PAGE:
Herland by Charlotte Perkins Gilman
I should love this book, I really should. If everything I’ve heard or read about how important and groundbreaking Herland is to be believed, then this should have immediately become one of the most valued books I’ve read in a long time. Unfortunately, for me the experience simply didn’t match up to the hype that had somehow built up around the book itself.
That isn’t to say that this is a bad book, or any less worthy of the praise it’s received in the past. However, I found that it suffered perhaps too much as being a product of its time, and while it quite obviously had serious relevance for quite a large portion of the twentieth century, I do believe that it no longer quite carries its core message as well as it probably did back when it was first published.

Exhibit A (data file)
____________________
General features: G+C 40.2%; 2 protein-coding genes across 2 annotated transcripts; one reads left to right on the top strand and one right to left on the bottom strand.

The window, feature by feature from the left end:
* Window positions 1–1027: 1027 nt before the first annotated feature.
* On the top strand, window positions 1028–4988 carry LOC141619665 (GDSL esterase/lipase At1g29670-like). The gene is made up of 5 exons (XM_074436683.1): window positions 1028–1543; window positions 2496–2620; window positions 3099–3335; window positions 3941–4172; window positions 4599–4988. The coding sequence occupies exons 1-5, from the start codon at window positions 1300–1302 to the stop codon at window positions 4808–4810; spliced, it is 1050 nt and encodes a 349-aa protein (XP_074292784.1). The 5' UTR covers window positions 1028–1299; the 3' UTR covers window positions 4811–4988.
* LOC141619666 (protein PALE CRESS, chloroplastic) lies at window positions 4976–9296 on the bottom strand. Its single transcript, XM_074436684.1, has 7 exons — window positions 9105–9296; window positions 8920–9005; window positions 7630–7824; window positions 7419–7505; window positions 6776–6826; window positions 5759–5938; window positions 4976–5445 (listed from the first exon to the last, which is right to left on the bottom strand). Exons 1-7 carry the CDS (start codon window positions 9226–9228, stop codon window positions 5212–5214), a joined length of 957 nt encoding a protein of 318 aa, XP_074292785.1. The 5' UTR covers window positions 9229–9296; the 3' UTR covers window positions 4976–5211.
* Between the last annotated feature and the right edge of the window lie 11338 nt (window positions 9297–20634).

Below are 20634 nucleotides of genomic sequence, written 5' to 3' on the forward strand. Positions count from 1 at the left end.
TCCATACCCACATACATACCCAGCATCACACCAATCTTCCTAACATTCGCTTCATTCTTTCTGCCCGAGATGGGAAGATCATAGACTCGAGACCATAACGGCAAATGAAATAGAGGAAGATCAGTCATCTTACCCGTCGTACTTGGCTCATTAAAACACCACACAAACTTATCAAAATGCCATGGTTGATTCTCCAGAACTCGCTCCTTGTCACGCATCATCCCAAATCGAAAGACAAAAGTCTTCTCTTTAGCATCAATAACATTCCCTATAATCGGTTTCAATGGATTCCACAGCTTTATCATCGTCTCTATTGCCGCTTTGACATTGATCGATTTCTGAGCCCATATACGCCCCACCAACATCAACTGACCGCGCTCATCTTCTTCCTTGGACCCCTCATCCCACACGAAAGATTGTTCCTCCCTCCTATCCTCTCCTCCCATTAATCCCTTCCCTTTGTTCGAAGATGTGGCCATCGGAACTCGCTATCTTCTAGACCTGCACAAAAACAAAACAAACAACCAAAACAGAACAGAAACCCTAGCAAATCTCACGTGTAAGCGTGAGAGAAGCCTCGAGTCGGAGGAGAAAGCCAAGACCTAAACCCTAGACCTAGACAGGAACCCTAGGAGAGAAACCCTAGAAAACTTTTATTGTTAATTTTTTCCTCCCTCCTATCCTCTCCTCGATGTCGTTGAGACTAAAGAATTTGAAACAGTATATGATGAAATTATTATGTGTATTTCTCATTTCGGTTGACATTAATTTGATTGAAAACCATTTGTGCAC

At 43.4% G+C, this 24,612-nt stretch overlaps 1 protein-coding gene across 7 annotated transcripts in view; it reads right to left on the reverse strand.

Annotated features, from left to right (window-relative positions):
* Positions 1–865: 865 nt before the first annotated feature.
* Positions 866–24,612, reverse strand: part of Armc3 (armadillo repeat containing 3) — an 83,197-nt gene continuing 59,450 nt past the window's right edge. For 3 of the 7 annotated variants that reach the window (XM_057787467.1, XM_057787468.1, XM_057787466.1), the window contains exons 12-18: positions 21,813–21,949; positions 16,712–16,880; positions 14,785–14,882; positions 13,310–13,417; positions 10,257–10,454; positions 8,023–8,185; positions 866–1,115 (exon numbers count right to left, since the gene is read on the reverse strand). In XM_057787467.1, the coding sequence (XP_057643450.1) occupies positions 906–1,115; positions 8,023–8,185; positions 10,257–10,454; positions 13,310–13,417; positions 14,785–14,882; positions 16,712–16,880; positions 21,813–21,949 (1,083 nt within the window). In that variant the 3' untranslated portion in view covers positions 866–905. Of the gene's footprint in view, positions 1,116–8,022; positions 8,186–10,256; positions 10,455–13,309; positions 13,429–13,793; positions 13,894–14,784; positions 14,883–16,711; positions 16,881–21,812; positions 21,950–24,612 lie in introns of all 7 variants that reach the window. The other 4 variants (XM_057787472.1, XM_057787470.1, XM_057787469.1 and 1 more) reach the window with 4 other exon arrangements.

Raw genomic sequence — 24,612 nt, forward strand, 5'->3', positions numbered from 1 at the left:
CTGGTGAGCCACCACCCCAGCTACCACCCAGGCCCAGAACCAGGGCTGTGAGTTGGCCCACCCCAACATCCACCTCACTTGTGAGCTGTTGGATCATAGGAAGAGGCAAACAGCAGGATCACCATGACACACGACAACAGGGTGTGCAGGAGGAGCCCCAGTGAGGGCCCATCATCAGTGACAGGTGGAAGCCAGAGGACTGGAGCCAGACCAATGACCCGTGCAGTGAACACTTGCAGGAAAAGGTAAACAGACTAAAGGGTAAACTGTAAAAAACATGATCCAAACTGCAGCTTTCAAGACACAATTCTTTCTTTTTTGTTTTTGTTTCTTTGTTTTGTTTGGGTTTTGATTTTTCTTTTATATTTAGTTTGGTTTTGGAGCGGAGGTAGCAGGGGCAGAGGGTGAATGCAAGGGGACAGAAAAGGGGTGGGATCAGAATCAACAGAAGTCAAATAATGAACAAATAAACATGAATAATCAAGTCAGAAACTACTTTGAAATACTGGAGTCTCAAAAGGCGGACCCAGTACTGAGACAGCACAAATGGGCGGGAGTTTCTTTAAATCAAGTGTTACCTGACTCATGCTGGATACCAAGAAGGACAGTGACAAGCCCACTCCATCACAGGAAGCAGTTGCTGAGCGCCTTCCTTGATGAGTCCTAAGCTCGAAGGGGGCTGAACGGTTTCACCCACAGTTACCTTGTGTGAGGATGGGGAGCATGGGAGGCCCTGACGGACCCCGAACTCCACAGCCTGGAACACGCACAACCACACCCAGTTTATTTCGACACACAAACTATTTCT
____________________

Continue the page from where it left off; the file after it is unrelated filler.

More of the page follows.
If you bypass the feminist arguments and message that are central to this book’s themes then it becomes a fairly generic adventure story for its time. Three dashing male adventurers set off in search of a mystical place that everyone believes is nothing more than a legend, and when they reach their destination they uncover various wonders and get into various scrapes as they butt heads with the locals. However,i it’s next to impossible to ignore those central themes; they are what make the story what it is, and without them the book as a whole simply collapses.
I’d recommend this book to anyone studying the history and growth of feminism, especially as it pertains to science fiction. It’s an important book in that context, as it’s one of the earlier examples of feminist sci-fi.